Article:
That story in The Saturday Paper led to a book deal with Scribe, and the result was published in May 2016. Entitled The Ice Age: A Journey Into Crystal-Meth Addiction, it's a lengthy and detailed exploration of the drug's surge in popularity from both a personal and journalistic perspective. When I reviewed the book for The Weekend Australian, I wrote that it offers something that has never before been attempted by an Australian author, and I described it as "a remarkable, original and compelling journey". When he visited Brisbane in early May for an event at Avid Reader bookstore, I launched The Ice Age for Luke before a highly engaged audience, who appreciated the rare chance to speak openly about the realities of crystal meth use and abuse.
In the afternoon before the book launch, I met with Luke at his hotel room in inner Brisbane. Our conversation touches on how he went about pursuing a book deal immediately after the publication of that story for The Saturday Paper; how he pitched to his drug-addicted housemates the fact that he planned to write a book about their lives; how he approached the tricky task of writing about his drug-induced psychosis; how he became a reporter for Triple J's current affairs program, Hack; and why he now prefers to work as a freelance writer while living in south-east Asia, rather than in Australia.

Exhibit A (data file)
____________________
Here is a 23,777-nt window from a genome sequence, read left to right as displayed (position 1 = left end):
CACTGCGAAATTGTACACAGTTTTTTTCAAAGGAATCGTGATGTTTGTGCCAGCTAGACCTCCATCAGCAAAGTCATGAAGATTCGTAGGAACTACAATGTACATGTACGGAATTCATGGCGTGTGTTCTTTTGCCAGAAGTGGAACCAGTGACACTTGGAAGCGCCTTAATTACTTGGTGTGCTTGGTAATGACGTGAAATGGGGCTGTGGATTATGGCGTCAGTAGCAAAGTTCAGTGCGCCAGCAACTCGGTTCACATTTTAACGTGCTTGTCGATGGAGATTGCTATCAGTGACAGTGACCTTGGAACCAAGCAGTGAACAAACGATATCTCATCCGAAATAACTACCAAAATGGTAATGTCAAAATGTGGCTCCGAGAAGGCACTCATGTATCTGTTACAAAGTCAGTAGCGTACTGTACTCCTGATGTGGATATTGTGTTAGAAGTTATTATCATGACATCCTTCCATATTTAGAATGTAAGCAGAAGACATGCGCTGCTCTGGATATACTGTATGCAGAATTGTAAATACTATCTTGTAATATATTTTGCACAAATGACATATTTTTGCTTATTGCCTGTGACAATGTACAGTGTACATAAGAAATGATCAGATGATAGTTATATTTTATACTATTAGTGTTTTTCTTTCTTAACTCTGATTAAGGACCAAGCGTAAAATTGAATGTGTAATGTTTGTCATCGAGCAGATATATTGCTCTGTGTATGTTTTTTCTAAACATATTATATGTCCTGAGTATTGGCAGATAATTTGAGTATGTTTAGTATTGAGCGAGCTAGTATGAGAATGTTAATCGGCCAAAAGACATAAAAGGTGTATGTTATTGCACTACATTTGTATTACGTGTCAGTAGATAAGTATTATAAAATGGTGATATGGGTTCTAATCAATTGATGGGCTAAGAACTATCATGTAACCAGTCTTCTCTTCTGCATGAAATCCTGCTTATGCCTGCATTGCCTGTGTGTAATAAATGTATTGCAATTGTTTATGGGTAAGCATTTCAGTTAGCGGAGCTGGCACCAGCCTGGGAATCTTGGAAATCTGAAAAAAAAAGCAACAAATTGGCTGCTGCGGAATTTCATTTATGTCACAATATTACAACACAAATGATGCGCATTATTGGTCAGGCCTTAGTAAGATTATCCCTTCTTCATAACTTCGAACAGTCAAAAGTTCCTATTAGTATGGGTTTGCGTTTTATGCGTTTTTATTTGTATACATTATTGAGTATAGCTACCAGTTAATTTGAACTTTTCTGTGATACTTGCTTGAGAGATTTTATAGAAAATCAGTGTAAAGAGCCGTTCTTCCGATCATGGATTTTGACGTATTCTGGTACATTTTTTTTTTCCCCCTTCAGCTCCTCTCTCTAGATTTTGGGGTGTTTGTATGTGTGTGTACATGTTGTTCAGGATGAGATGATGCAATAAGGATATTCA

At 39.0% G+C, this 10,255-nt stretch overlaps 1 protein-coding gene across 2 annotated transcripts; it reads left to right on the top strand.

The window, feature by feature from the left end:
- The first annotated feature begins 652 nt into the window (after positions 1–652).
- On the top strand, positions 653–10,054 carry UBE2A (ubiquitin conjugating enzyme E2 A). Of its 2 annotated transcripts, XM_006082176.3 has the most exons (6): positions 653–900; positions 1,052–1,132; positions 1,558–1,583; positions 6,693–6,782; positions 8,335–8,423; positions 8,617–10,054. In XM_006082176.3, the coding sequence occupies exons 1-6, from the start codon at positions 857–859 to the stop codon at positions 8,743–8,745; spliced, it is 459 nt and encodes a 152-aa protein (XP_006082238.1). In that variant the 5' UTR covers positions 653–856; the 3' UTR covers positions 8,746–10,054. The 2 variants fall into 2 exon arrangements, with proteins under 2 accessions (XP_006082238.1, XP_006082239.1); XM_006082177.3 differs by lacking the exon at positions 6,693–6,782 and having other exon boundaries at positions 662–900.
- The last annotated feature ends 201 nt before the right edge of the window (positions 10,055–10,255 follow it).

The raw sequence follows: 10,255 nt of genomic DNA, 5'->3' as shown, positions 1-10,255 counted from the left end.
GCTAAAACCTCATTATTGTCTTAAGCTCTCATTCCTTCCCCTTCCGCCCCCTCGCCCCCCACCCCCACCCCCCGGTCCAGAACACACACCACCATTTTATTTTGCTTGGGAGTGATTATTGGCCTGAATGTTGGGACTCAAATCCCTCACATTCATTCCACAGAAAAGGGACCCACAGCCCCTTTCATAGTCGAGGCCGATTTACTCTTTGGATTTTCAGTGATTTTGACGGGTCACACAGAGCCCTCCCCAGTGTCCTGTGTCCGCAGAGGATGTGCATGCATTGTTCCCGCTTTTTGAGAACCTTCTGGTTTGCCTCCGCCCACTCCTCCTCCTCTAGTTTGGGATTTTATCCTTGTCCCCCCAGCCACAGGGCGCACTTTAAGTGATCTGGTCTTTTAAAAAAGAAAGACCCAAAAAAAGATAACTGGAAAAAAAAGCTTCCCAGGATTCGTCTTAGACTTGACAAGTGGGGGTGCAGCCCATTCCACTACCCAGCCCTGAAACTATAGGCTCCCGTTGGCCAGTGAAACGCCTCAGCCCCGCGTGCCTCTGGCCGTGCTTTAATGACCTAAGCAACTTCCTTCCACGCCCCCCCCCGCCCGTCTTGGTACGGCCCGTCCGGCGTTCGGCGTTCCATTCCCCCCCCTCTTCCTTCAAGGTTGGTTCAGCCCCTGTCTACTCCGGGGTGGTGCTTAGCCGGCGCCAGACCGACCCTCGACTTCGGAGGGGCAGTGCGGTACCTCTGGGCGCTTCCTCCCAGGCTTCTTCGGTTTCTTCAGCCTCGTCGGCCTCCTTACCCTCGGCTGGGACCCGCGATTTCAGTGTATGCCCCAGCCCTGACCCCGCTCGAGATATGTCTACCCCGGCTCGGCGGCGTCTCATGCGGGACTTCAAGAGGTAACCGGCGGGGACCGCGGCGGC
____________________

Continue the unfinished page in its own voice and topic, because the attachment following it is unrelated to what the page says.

Luke Williams is an Australian journalist and author. He has previously worked as a reporter and broadcaster at ABC Radio. His written work has been published in The Sydney Morning Herald, The Saturday Paper, Brisbane Times, Crikey, The Global Mail, The Weekend Australian and Eureka Street. In 2013 he was nominated for a Human Rights Media Award for a long-form investigative piece in The Global Mail, and in 2014 his article on ice addiction, 'Life as a Crystal Meth Addict', was a finalist in the Walkley Awards for Excellence in Journalism. His book The Ice Age: A Journey Into Crystal-Meth Addiction was published in May 2016 by Scribe.
Show notes and links to what was discussed in this episode: http://penmanshippodcast.com/episode-25-luke-williams/
Luke Williams on Twitter: @LukeWilliamsj
Penmanship on Twitter: @PenmanshipAU